With the excessive heat this summer, many gardeners have turned to shade cloth to protect their crops and tender plants.

Shade cloth is an open-weave, synthetic fabric that reduces the amount of air, light and water that passes through to the plants. Shade cloth is available in 30 percent, 60 percent and 80 percent light reduction, with 60 percent being most commonly available at garden centers and big box stores. It is usually 6 feet wide and sold by the linear foot; sometimes it comes in pre-measured lengths of 50 or 100 feet.

Before buying shade cloth it is important to ask what you want it to do: reduce light or reduce heat? They are not the same. Shading for light intensity is different than shading for cooling. Black shade cloth provides the darkest shade, but absorbs more of the sun’s heat, which means there is less cooling effect; unless the plants are shade loving, they may be more spindly and leggy as they grow toward the light.

Light-colored shade cloth allows the same percentage of light to pass through, but is more reflective so the light inside the structure bounces around more, making the light more usable to plants. The reflective nature of light-colored shade cloth means that it absorbs less heat and provides a slightly cooler environment. By raising the fabric cover several feet above the leaf canopy and leaving one side open (the side away from direct sunlight) you will allow more reflected light to enter the structure and better ventilation to help vent the heat. Some people report using less water inside shade cloth structures, as much as 65 percent less water, so be sure to adjust your irrigation as needed.

Improper watering is one of the most common gardening mistakes, especially during the hot summer months. Use of overhead sprinklers, especially in the evening, can cause blossoms on fruit-producing crops to rot and drop off before setting fruit. Foliage becomes an ideal breeding ground for fungus. Another common problem is frequent shallow watering, rather than occasional prolonged watering provided after determining, by examining the plants or by probing the soil bed, that water is in fact needed. A good organically enriched garden loam holds a lot of water. Drip irrigation is the best way to go.

Early spring

Except when transplanting and sowing, watering is not usually necessary for the first early plantings of spring (March and April) because normal precipitation should supply the garden with all the moisture it needs. However, if the soil looks dry on top when there’s seed underneath, you’d better water.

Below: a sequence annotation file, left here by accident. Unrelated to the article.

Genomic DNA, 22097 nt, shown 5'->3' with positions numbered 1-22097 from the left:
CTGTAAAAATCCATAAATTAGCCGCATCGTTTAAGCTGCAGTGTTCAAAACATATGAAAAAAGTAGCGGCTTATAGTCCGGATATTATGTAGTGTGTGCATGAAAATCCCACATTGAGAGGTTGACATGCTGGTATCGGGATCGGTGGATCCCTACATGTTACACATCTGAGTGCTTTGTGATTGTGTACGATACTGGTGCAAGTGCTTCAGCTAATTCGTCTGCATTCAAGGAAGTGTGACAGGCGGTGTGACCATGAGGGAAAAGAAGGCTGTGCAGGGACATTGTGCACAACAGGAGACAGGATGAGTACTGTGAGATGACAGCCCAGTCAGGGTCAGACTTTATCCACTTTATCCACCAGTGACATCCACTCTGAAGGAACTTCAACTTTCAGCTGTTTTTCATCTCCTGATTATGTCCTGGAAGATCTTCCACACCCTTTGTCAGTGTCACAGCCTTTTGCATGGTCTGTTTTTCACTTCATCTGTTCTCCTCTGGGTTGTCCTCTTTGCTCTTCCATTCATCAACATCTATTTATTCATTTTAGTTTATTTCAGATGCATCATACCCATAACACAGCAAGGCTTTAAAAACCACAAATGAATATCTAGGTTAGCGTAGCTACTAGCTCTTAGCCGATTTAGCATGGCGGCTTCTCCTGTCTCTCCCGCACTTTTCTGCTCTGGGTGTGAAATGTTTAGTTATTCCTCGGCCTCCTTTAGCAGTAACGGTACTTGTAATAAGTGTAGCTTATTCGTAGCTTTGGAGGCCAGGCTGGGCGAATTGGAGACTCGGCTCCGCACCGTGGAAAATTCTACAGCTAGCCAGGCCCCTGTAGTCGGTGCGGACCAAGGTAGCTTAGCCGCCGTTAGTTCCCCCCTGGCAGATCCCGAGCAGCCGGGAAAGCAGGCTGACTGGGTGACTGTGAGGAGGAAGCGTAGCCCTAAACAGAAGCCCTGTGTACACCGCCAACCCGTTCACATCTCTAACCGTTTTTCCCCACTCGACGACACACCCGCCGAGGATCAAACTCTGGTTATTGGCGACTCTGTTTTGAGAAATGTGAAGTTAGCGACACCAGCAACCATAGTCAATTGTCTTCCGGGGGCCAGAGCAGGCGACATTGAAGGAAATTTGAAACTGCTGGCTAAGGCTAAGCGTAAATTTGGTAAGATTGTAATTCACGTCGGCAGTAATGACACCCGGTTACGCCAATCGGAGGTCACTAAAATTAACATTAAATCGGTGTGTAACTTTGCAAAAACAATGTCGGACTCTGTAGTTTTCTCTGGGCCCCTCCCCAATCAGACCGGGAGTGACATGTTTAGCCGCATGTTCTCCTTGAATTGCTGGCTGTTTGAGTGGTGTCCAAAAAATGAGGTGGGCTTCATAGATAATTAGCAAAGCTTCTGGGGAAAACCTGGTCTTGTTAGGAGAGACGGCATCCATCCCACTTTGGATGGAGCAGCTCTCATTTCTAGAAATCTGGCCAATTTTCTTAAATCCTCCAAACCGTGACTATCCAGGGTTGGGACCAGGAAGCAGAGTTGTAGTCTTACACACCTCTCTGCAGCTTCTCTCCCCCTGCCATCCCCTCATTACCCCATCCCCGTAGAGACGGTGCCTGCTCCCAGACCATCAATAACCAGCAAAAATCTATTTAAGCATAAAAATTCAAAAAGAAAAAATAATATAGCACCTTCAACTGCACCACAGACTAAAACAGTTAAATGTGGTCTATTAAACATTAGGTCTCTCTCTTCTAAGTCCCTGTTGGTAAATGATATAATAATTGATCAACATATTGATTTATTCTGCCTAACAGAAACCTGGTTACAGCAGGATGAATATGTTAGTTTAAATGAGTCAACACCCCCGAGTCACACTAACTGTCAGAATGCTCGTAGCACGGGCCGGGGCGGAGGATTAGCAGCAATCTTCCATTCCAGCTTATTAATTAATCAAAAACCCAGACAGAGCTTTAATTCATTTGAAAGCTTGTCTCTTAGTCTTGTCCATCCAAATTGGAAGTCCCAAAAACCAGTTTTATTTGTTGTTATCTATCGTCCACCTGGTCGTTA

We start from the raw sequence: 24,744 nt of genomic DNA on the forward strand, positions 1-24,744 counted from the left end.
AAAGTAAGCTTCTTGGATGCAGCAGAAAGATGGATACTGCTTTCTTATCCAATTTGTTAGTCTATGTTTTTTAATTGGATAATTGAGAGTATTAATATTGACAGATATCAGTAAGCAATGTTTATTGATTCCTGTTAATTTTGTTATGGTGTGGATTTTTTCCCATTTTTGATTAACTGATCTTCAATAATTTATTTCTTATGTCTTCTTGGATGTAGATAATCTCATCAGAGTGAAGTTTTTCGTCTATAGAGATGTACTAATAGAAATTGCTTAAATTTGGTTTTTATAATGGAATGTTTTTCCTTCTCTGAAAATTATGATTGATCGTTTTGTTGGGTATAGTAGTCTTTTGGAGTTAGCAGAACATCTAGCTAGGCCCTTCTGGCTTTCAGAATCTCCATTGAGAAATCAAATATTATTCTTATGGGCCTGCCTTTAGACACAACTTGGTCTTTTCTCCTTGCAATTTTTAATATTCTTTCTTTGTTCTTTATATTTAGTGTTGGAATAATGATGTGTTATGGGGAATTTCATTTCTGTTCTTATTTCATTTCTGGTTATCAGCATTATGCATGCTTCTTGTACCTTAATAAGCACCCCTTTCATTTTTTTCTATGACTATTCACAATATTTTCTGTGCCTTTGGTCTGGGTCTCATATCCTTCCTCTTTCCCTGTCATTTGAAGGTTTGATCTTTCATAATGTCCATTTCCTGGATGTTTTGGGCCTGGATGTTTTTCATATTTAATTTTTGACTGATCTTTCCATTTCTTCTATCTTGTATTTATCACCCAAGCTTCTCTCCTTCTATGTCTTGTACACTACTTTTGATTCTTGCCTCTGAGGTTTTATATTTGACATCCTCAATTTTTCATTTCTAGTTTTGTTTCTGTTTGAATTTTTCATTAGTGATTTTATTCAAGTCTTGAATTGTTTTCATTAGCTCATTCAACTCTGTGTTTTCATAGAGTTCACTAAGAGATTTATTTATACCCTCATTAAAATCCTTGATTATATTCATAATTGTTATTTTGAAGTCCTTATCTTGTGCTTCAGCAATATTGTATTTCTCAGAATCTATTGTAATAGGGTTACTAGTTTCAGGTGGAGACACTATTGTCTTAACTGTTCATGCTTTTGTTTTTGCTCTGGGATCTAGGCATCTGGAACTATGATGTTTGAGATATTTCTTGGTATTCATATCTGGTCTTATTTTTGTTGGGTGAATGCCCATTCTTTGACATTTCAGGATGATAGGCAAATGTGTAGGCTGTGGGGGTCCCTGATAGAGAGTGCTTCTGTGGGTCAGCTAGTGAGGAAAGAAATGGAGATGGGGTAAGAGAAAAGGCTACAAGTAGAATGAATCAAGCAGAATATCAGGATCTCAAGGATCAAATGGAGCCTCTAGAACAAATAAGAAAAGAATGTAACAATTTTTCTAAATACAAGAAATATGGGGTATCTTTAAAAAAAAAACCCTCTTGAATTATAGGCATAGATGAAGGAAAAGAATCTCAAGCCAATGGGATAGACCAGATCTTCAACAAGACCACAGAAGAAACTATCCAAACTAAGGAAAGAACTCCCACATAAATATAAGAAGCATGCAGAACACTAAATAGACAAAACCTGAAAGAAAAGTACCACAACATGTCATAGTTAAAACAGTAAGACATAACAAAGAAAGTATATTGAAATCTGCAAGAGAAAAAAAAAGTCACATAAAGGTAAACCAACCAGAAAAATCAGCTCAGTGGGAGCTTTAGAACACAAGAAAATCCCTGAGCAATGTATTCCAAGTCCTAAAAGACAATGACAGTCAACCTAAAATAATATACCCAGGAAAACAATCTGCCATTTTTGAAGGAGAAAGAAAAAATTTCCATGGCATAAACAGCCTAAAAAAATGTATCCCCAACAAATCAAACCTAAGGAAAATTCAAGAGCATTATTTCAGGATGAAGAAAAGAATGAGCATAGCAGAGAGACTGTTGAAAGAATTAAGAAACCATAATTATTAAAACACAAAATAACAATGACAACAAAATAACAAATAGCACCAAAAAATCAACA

Late spring

The ground will have started to dry out in May. You may have to soak the ground before planting seed but you will definitely have to do so before and after planting tomatoes or cucumbers to help them get over the trauma of transplantation. Soak the seedlings before you plant them because a dry seedling will take much longer to recover.

Early summer

Your irrigation system becomes more important in June. Let the condition of your soil and plants be your guide so you don’t risk overwatering.

Full summer

From July until the beginning of harvest in September, the garden needs more water because summer heat dries up the soil faster and the plants will have grown and developed more avid thirsts. During your daily garden visits, you ought to notice right away when the ground is too dry, if the plants have begun to wilt, or if they have taken on an unhealthy complexion.

General guidelines

Water in the morning to discourage fungus and slugs.

Water only when the garden needs it. Watering soil to a depth of 8 inches or so encourages deep roots that withstand drought and winds.

Wait until plants have just begun to wilt before you water. Try this to keep from watering prematurely: Probe the soil between rows to a depth of 6 inches or so. If the soil is dry for the first 2 inches to 4 inches but damp at 4 inches to 6 inches, it means there is still enough moisture in the soil bed for healthy plants to reach and use. Wait another day or two to encourage the plants to dig a little deeper and thus enlarge their feeding area.

Water thoroughly when you do water. A deep watering is one that leaves the soil bed moist to a depth of 8 inches to 12 inches.

Water at soil level to avoid fungus problems. If you plan to be away once in awhile during the growing season, even for a day, it is best to install drip irrigation with in-line emitters and use a timer to be able to water slowly to get that deep watering accomplished.

WSU Extension Master Gardener Program is an organization of trained volunteers dedicated to horticulture and community service. The Master Gardener Walk-In Diagnostic Clinic operates from 9 a.m. to noon and 1-4 p.m. Mondays, Wednesdays and Fridays. Direct questions about gardening, landscaping or this program to the Master Gardener Clinic at 509-574-1604, or leave samples for identification at the WSU Extension office. Leave a message with your name, phone number, email address and the nature of your problem or question. You can also email your questions to gardener@co.yakima.wa.us and include pictures if you have them. A member of the Master Gardener Clinic team will check voicemails and emails, and reply as soon as possible. The WSU Extension office is at 2403 S. 18th St., Suite 100, in Union Gap. Call 509-574-1600. New volunteers are welcome.